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As the green burial movement gathers steam, organizations have approached me to ask if I speak to groups about natural return. If so, they've wanted to know just what I'd present and how I'd do it.
The answer is, yes, I do speak about green burial and general funeral issues. In the last year, I gave some dozen presentations around the country on "grave matters" to college students, pro-consumer funeral groups, church congregations, hospice workers, and funeral directors, among others. The events have generally been free and open to the public.
For me, these engagements have offered the opportunity to present an updated tour of the green burial movement using images I'd wanted, but was unable, to include in Grave Matters. It's one thing to write about a moving natural burial at Ramsey Creek Preserve; it's quite another to see photographs of families gathered in that lush pine woods, circled around a plain, wood coffin that's suspended above a cavity strewn with flowers and pine needles, the sun filtering through the tall canopy overhead.
That visual tour includes scores of photographs I took in the course of my research and travels, including those of natural burial grounds and backyard cemeteries, of burials at sea and via memorial reef ball, a honeycombed dome containing the deceased's ashes that serves as an aquatic nursery off the U.S. and Canadian coastline.
Archival photographs I've collected show early American funerals and their progression to the more involved sendoffs of today. By way of contrast, I address the environmental aftermath of the standard funeral and how funeral directors are coming to embrace more natural returns.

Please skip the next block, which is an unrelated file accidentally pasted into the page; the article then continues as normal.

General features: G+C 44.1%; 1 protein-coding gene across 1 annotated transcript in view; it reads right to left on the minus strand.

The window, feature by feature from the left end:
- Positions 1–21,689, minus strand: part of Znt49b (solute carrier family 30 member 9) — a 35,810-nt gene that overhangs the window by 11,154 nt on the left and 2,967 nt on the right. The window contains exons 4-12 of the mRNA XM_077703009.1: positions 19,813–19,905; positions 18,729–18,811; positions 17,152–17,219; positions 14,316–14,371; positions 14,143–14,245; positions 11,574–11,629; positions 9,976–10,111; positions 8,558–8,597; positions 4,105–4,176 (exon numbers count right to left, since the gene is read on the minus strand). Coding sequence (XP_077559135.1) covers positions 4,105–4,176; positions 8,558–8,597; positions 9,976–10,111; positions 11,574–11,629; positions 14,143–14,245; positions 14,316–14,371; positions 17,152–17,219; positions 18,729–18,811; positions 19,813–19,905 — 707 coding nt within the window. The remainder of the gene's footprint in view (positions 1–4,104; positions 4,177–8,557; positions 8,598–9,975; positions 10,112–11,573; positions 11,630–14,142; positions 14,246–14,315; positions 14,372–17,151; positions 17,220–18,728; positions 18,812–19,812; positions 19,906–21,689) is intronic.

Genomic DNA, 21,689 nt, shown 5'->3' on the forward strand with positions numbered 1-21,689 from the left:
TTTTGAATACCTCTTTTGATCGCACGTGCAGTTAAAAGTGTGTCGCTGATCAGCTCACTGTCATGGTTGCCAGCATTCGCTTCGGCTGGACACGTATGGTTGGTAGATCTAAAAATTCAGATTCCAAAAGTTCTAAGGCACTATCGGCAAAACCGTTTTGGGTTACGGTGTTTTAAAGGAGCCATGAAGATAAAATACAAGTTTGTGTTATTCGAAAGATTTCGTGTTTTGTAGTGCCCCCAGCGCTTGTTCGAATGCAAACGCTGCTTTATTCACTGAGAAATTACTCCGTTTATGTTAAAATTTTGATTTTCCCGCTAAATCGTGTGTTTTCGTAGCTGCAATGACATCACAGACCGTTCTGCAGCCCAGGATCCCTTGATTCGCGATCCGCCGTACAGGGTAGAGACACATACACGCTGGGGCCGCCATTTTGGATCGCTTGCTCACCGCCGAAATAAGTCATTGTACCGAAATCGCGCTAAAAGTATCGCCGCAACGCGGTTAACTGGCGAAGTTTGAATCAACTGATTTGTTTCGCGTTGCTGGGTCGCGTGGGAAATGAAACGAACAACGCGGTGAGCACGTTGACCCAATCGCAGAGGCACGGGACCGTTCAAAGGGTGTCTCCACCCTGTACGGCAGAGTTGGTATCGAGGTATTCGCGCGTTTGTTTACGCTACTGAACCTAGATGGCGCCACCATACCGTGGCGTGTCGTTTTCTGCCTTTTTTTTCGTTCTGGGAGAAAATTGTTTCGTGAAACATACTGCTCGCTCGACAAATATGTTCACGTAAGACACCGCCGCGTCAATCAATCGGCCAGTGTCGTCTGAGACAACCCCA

If you're interested in seeing one of these presentations, I’ll be speaking this spring in Rochester (NY), Princeton (NJ), and Greensboro (NC). You can find a full list of engagements, with specific locations, by clinking on this BookTour link.
If you'd like to bring me to speak to your group, you can reach me by e-mail: firstname.lastname@example.org. I'll tell you more about the presentation and arrangements. I can also send testimonials from organizers of past engagements.
More on Bibb’s Ban of Green Burial (the subject of my last blog post)
Beth Collins -- the CEO of the would-be Summerland Natural Cemetery in Macon, Georgia -- attended a standing-room only board meeting of the Bibb County Commission earlier this week and asked members to repeal their anti-green cemetery ordinance. The chairman said he'd consult with fellow board members but, according to this story in the Macon newspaper, said he "didn't think they would change their minds." If they don't, Collins suggested she'd bring a lawsuit against the county.
In the meantime, neighboring Twiggs County has quietly been considering its own green cemetery legislation. (The Twiggs County line borders one side of the Summerland cemetery.) From the looks of this item in the April 1, 2008 agenda of the County Commission, any ordinance would seem less than friendly to natural burial:
"After discussion and input from several citizens in attendance, Commissioner Epps made a motion to send a letter to the Macon-Bibb County Planning and Zoning Commission expressing our concerns regarding the placement of this type of cemetery so near to this County, and the environmental impact of such a cemetery. Floyd seconded. Unanimous Vote. Motion Carried.
Commissioner Epps made a motion to send a letter stating these same concerns to Mr. Dave Blankenship, of the District Health Office in Macon. Floyd Seconded. Unanimous Vote. Motion Carried."
A Green Cemetery Ordinance for Twiggs County was passed on November 18. I'll post a copy of the ordinance when I get it.
To see how one county council -- this one in Wellington, New Zealand -- has embraced, not fought, green burial, click on the video at the head of this blog. It profiles the folks who worked to establish the first modern natural cemetery in the southern hemisphere, the Wellington Natural Cemetery.
Author, Grave Matters (www.gravematters.us)